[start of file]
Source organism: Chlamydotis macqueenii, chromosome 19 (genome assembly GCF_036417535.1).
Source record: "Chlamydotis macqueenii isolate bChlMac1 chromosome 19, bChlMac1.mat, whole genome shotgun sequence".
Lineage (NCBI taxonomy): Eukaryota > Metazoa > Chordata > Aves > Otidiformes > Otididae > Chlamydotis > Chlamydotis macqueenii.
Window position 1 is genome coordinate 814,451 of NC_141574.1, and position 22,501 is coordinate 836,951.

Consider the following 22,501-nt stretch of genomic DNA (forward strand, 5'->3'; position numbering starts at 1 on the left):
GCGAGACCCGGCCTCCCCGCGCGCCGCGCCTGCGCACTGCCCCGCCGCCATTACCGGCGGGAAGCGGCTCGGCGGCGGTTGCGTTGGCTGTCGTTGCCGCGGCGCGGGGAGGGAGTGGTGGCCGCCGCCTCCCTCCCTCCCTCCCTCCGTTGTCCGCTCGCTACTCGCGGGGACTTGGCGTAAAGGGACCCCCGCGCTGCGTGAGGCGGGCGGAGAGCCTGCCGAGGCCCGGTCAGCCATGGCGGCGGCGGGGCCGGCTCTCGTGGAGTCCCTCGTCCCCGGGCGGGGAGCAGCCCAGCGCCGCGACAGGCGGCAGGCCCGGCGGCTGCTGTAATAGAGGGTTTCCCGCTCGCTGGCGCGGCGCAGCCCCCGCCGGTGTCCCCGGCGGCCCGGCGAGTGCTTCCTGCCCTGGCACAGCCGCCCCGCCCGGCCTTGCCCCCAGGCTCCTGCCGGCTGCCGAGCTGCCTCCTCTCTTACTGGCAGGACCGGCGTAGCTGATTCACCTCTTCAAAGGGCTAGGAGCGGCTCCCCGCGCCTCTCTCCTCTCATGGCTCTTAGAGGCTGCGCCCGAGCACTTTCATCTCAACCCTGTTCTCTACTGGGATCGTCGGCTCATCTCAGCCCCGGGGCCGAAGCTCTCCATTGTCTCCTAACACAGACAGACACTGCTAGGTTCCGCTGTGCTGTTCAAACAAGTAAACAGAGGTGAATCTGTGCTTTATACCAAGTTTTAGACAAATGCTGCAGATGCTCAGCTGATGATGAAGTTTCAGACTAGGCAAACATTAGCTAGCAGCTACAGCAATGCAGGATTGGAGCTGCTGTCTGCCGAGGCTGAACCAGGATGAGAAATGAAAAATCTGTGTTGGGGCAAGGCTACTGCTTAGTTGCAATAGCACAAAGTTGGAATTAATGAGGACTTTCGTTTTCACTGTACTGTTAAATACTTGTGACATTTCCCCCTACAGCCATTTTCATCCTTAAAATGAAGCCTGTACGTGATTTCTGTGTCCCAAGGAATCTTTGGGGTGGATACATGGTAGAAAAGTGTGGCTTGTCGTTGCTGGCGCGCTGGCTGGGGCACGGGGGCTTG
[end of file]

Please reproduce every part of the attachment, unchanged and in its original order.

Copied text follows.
Source organism: Chlamydotis macqueenii, chromosome 19 (genome assembly GCF_036417535.1).
Source record: "Chlamydotis macqueenii isolate bChlMac1 chromosome 19, bChlMac1.mat, whole genome shotgun sequence".
Lineage (NCBI taxonomy): Eukaryota > Metazoa > Chordata > Aves > Otidiformes > Otididae > Chlamydotis > Chlamydotis macqueenii.
Window position 1 is genome coordinate 814,451 of NC_141574.1, and position 22,501 is coordinate 836,951.

Consider the following 22,501-nt stretch of genomic DNA (forward strand, 5'->3'; position numbering starts at 1 on the left):
GCGAGACCCGGCCTCCCCGCGCGCCGCGCCTGCGCACTGCCCCGCCGCCATTACCGGCGGGAAGCGGCTCGGCGGCGGTTGCGTTGGCTGTCGTTGCCGCGGCGCGGGGAGGGAGTGGTGGCCGCCGCCTCCCTCCCTCCCTCCCTCCGTTGTCCGCTCGCTACTCGCGGGGACTTGGCGTAAAGGGACCCCCGCGCTGCGTGAGGCGGGCGGAGAGCCTGCCGAGGCCCGGTCAGCCATGGCGGCGGCGGGGCCGGCTCTCGTGGAGTCCCTCGTCCCCGGGCGGGGAGCAGCCCAGCGCCGCGACAGGCGGCAGGCCCGGCGGCTGCTGTAATAGAGGGTTTCCCGCTCGCTGGCGCGGCGCAGCCCCCGCCGGTGTCCCCGGCGGCCCGGCGAGTGCTTCCTGCCCTGGCACAGCCGCCCCGCCCGGCCTTGCCCCCAGGCTCCTGCCGGCTGCCGAGCTGCCTCCTCTCTTACTGGCAGGACCGGCGTAGCTGATTCACCTCTTCAAAGGGCTAGGAGCGGCTCCCCGCGCCTCTCTCCTCTCATGGCTCTTAGAGGCTGCGCCCGAGCACTTTCATCTCAACCCTGTTCTCTACTGGGATCGTCGGCTCATCTCAGCCCCGGGGCCGAAGCTCTCCATTGTCTCCTAACACAGACAGACACTGCTAGGTTCCGCTGTGCTGTTCAAACAAGTAAACAGAGGTGAATCTGTGCTTTATACCAAGTTTTAGACAAATGCTGCAGATGCTCAGCTGATGATGAAGTTTCAGACTAGGCAAACATTAGCTAGCAGCTACAGCAATGCAGGATTGGAGCTGCTGTCTGCCGAGGCTGAACCAGGATGAGAAATGAAAAATCTGTGTTGGGGCAAGGCTACTGCTTAGTTGCAATAGCACAAAGTTGGAATTAATGAGGACTTTCGTTTTCACTGTACTGTTAAATACTTGTGACATTTCCCCCTACAGCCATTTTCATCCTTAAAATGAAGCCTGTACGTGATTTCTGTGTCCCAAGGAATCTTTGGGGTGGATACATGGTAGAAAAGTGTGGCTTGTCGTTGCTGGCGCGCTGGCTGGGGCACGGGGGCTTG